Abuse charges against a Venice Elementary School teacher have renewed a push among parents for security cameras in special education classrooms.  After police arrested Diana O'Neill last week on charges she hit, slapped and kicked the profoundly mentally handicapped students in her class, parents asked the district to install cameras in the room.  School superintendent Gary Norris said the district is considering it, though the issue raises concerns among teachers who do not relish the idea of having Big Brother watching over their shoulders while they do their jobs.Parents say that since disabled students are more vulnerable, require more physical contact during the school day and often can not speak for themselves, the schools need to add this layer of accountability."Every time you put your children on the bus you just have to trust that the people at school are going to take care of them," said Sharon Boyd, a Charlotte parent and member of the Autism Speaks advocacy group. "That doesn't always happen.  "In the past decade, security cameras have become commonplace in schools, with most having high-tech systems of dozens of cameras that monitor nearly every stretch of campus. Administrators can monitor the cameras via the Internet.  Cameras are also being installed more often on school buses, where drivers cannot see everything that goes on in the back.  But the classroom is one place that continues to stay out of the camera's eye.  School administrators say that is largely because of objections from unions, which argue that teachers' should have the freedom to do their jobs without being monitored.  "Some teachers would feel funny knowing someone is always watching," said Pat Barber, president of the Manatee union.  "It would make many people feel uncomfortable and curtail some of the innovative things people do in the classroom.  "Some officials also say that abuse cases are rare, and a classroom is the safest place on campus because it is where students have the most supervision.  That is why districts have spent money on cameras in more public areas -- like hallways -- where students may go without an adult or teacher.  But that is little comfort to parents like Jim Hatfield, whose daughter was in O'Neill's classroom.  Police say that O'Neill struck his daughter, who had half of her brain removed because of damage, in the head.  Now Hatfield thinks the district should put cameras in all its classrooms -- not just those for special education -- and give parents access to monitor them. As far as he is concerned, that might have prevented the alleged abuse of his daughter.  One thing parents and educators agree on: Cameras would at least provide proof of what really happened.  In the O'Neill case, two of the teacher's aides reported what they thought was abusive behavior.  But O'Neill says she was using accepted techniques for working with disabled children.  Most of the children in her care do not talk, so they will not be able to testify.  Barber, with the Manatee union, said she has had teachers actually want to videotape their own classes because they were having problems with students and wanted a record of their work to show parents and supervisors.  "Unfortunately, cameras aren't always given the credit for what they can do," said Steve Cummings, security supervisor for the Charlotte School District. "It can be a real win-win."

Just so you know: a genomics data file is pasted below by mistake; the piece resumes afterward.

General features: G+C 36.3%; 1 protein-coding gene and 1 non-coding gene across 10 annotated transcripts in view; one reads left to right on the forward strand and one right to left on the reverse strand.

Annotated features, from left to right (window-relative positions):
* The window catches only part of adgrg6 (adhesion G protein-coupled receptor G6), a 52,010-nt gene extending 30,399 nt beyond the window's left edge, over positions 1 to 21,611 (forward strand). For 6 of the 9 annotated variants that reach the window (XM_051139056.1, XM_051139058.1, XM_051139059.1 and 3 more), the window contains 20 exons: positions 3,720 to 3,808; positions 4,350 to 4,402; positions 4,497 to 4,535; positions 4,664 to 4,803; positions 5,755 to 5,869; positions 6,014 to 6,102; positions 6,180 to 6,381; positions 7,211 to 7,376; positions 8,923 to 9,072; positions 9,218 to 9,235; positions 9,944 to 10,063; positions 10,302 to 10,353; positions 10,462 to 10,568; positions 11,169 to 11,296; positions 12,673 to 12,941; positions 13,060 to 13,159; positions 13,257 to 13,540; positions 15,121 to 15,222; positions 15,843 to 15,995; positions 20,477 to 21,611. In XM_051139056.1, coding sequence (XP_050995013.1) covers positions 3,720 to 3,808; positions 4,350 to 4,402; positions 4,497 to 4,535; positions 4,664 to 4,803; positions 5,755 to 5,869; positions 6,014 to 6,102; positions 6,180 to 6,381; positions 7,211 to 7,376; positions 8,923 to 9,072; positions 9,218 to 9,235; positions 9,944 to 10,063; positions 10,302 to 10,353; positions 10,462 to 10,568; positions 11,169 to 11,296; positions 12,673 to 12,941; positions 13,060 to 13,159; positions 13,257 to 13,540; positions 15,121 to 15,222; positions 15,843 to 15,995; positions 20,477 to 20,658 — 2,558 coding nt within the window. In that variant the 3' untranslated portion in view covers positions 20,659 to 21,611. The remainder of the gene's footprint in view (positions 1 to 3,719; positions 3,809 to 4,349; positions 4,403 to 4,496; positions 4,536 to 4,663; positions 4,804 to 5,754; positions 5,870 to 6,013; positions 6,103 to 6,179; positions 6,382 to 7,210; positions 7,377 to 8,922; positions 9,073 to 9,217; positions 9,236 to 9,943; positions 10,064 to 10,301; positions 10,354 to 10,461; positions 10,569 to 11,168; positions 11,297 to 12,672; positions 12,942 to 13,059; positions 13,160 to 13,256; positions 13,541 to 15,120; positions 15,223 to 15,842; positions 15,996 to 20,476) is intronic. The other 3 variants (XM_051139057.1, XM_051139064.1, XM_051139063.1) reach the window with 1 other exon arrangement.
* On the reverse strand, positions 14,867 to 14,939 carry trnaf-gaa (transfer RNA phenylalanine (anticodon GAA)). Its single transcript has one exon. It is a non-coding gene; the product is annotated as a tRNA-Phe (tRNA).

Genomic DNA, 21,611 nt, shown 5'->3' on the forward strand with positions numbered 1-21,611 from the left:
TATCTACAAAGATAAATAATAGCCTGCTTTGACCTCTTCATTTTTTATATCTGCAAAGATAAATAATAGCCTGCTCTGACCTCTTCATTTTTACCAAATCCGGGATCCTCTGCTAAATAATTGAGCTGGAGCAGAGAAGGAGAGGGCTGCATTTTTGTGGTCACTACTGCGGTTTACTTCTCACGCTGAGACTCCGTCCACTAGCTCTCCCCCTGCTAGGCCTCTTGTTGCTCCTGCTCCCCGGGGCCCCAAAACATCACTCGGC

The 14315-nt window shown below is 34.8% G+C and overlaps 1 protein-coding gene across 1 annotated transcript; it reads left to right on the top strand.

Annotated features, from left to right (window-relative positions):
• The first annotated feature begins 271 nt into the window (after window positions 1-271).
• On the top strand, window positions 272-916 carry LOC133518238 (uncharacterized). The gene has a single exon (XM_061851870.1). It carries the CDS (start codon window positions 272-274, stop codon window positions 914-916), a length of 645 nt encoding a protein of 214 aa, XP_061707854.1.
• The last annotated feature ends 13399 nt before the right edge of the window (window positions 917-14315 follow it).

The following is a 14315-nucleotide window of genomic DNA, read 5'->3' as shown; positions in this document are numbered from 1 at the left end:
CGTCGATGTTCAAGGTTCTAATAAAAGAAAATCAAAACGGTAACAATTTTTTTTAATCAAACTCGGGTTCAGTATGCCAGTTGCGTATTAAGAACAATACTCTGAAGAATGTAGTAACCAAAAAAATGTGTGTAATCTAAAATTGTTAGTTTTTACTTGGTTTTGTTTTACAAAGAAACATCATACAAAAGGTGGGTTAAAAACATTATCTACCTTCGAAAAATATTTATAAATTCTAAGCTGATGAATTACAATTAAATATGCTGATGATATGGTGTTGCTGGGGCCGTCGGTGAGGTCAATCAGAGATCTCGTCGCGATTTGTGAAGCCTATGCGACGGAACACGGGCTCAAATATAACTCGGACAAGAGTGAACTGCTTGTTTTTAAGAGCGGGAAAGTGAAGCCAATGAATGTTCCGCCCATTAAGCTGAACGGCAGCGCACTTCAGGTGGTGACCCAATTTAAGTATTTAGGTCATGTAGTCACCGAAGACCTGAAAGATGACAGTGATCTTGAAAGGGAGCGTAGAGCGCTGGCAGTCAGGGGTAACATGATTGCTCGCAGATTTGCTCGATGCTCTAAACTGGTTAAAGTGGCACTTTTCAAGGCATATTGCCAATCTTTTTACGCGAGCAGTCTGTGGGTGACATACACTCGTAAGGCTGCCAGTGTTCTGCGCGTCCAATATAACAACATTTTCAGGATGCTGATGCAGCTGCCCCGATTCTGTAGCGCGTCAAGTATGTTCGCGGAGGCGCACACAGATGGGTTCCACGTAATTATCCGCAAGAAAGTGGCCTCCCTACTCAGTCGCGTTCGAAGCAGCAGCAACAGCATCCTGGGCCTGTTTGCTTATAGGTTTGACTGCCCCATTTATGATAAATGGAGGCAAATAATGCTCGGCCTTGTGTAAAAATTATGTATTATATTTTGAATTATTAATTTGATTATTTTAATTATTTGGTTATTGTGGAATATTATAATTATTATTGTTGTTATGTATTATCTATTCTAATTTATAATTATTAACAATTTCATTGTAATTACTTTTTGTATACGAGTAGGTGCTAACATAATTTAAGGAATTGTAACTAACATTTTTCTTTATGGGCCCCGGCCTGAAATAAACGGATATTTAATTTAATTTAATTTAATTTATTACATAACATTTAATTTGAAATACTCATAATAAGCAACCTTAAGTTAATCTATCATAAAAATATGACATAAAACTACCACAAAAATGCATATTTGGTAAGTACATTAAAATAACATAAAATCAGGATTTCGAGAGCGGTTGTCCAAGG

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Where Do Teachers Draw the Line When it Comes to Restraining Students?

November 19, 2007 - 6:57PM
Saint Lucie County, Florida

A local mom has reached out to News 12 after she says a school went overboard while restraining her child.
Isaiah Moore came home from Oak Hammock K-8 last April looking like he had just been in a fight. But the autistic boy's injuries didn't come from a scuffle, he was restrained by a school staffer.  Moore's mother obtained a tape from a security camera at the school. She says it shows the 7-year-old being forced into a room, where she believes her son was violently restrained.  A few moments later, the video shows the disabled boy emerging from the room with school staffers and being dragged down the hallway by a behavior analyst. The boy is holding his back, as if he were in pain.  Moore says her son was unjustly restrained.  The forceful action left the 7-year-old with injuries, including many bruises on his arms and a busted lip. The boy's mother says he was restrained for simply walking out of his classroom.  Moore is demanding the school board change it's restraining policy and she's taking it all the way to the State Board of Education.

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EXCLUSIVE: Time-Out Rooms

By Melissa Cabral, WINK News

Story Updated: Jan 17, 2008 at 6:14 PM EDT
FORT MYERS, Fla. - It's an Eye on Education Exclusive investigation.

WINK News received several tips from parents about time-out rooms at Lee County Schools.

We found out they're also called Quiet Rooms or Learning Labs", but to parents we spoke with they're jail cells used to torture children.  Our four month investigation uncovered a total of 14 time-out rooms in elementary schools throughout the district.  Kellie Elders tells us she witnessed teachers sitting on her autistic daughter 7 year old Caitlin's back while she was being restrained on the floor of a time out room at Pelican Elementary School.  She says Caitlin was sent to the room multiple times a week and her child isn't the only one.